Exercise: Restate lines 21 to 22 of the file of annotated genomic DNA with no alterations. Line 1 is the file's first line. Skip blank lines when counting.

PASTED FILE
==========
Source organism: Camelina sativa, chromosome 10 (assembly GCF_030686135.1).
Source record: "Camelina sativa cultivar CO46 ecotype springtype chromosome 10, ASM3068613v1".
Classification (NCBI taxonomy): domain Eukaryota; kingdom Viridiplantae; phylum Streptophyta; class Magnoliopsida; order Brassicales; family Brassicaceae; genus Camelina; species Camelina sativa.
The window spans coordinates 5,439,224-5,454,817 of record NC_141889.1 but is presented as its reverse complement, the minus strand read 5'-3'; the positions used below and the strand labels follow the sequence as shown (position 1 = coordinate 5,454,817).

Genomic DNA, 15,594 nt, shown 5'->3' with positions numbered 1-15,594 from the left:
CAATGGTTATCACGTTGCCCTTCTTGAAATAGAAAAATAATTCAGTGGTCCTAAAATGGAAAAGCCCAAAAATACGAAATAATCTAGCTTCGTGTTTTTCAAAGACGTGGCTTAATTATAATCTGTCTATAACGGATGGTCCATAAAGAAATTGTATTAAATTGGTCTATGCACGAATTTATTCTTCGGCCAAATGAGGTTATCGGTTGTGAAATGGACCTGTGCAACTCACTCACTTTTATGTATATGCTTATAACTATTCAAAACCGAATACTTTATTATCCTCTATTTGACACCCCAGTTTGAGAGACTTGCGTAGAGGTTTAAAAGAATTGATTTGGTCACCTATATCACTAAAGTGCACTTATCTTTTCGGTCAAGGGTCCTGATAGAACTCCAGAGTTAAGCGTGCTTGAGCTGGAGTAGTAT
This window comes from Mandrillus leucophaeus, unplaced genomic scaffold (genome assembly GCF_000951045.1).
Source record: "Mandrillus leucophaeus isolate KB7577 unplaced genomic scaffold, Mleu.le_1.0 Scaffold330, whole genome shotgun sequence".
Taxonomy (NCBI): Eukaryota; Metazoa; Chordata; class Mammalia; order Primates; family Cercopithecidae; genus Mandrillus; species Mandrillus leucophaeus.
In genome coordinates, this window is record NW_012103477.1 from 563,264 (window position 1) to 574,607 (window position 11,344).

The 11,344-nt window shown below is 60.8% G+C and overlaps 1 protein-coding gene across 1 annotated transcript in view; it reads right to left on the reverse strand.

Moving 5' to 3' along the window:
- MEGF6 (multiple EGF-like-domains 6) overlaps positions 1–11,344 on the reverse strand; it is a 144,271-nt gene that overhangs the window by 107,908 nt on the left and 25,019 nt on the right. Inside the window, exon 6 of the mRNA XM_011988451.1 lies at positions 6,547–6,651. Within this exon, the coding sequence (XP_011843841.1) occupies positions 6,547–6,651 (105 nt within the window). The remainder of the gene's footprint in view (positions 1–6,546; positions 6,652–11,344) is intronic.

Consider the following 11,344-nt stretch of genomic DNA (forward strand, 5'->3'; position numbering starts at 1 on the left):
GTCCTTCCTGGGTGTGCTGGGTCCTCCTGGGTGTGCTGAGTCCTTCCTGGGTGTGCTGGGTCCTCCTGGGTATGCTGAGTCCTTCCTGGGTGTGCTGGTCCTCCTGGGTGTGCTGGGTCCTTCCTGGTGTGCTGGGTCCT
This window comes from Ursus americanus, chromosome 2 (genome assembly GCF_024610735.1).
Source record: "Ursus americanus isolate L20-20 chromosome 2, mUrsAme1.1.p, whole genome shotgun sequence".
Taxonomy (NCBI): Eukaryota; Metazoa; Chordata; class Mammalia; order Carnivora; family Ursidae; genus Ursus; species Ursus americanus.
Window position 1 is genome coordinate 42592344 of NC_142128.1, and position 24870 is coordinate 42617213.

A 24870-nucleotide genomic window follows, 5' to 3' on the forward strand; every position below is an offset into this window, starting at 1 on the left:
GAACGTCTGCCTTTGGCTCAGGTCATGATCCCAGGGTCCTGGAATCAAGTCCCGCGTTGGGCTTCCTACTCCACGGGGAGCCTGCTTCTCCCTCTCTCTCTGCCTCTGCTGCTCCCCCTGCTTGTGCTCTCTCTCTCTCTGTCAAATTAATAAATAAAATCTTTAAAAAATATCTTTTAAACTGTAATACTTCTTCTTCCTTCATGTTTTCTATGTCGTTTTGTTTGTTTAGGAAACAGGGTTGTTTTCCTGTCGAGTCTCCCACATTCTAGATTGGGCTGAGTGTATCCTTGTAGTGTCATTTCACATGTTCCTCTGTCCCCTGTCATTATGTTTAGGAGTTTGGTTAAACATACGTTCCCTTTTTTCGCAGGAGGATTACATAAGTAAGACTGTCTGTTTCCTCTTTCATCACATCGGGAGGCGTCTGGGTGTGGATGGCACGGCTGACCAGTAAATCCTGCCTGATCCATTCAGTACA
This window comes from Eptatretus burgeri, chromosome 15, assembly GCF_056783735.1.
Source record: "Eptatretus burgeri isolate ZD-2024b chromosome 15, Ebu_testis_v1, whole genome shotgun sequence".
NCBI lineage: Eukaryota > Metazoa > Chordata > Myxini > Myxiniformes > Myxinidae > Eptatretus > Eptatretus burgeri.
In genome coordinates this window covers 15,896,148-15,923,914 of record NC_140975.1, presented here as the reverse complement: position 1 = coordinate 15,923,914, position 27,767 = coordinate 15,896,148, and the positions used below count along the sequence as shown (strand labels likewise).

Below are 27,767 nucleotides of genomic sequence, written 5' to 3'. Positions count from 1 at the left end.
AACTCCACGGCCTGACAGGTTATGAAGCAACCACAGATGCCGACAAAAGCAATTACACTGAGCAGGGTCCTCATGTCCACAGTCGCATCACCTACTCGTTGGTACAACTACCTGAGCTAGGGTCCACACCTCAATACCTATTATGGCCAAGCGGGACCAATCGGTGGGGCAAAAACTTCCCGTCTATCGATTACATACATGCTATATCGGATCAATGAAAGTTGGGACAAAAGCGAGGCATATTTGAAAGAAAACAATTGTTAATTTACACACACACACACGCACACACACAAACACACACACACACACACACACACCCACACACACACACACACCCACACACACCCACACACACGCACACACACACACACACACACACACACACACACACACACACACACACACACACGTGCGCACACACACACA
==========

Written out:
GAACGTCTGCCTTTGGCTCAGGTCATGATCCCAGGGTCCTGGAATCAAGTCCCGCGTTGGGCTTCCTACTCCACGGGGAGCCTGCTTCTCCCTCTCTCTCTGCCTCTGCTGCTCCCCCTGCTTGTGCTCTCTCTCTCTCTGTCAAATTAATAAATAAAATCTTTAAAAAATATCTTTTAAACTGTAATACTTCTTCTTCCTTCATGTTTTCTATGTCGTTTTGTTTGTTTAGGAAACAGGGTTGTTTTCCTGTCGAGTCTCCCACATTCTAGATTGGGCTGAGTGTATCCTTGTAGTGTCATTTCACATGTTCCTCTGTCCCCTGTCATTATGTTTAGGAGTTTGGTTAAACATACGTTCCCTTTTTTCGCAGGAGGATTACATAAGTAAGACTGTCTGTTTCCTCTTTCATCACATCGGGAGGCGTCTGGGTGTGGATGGCACGGCTGACCAGTAAATCCTGCCTGATCCATTCAGTACA
This window comes from Eptatretus burgeri, chromosome 15, assembly GCF_056783735.1.